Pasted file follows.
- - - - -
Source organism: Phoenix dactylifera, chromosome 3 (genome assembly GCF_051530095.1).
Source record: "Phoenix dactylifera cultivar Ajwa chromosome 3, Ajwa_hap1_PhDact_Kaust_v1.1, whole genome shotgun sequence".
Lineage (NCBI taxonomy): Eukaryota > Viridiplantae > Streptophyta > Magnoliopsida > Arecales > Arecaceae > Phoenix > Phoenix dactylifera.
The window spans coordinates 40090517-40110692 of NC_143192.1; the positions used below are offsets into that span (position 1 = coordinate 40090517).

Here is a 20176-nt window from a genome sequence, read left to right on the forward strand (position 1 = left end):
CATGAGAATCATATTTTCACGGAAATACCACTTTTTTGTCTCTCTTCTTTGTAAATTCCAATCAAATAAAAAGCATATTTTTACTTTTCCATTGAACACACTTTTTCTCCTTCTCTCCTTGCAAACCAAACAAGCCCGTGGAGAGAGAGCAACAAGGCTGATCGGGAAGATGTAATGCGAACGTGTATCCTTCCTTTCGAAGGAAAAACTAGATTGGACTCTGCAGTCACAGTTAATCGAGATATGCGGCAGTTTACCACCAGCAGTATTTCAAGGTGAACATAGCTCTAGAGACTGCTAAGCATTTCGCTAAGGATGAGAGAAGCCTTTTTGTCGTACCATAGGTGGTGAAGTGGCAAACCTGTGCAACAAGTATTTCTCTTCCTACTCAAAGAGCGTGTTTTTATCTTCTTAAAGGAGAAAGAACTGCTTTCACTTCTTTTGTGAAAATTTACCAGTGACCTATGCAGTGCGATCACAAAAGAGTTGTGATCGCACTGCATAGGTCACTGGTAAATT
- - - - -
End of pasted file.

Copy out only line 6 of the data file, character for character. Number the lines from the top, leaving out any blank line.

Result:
CATGAGAATCATATTTTCACGGAAATACCACTTTTTTGTCTCTCTTCTTTGTAAATTCCAATCAAATAAAAAGCATATTTTTACTTTTCCATTGAACACACTTTTTCTCCTTCTCTCCTTGCAAACCAAACAAGCCCGTGGAGAGAGAGCAACAAGGCTGATCGGGAAGATGTAATGCGAACGTGTATCCTTCCTTTCGAAGGAAAAACTAGATTGGACTCTGCAGTCACAGTTAATCGAGATATGCGGCAGTTTACCACCAGCAGTATTTCAAGGTGAACATAGCTCTAGAGACTGCTAAGCATTTCGCTAAGGATGAGAGAAGCCTTTTTGTCGTACCATAGGTGGTGAAGTGGCAAACCTGTGCAACAAGTATTTCTCTTCCTACTCAAAGAGCGTGTTTTTATCTTCTTAAAGGAGAAAGAACTGCTTTCACTTCTTTTGTGAAAATTTACCAGTGACCTATGCAGTGCGATCACAAAAGAGTTGTGATCGCACTGCATAGGTCACTGGTAAATT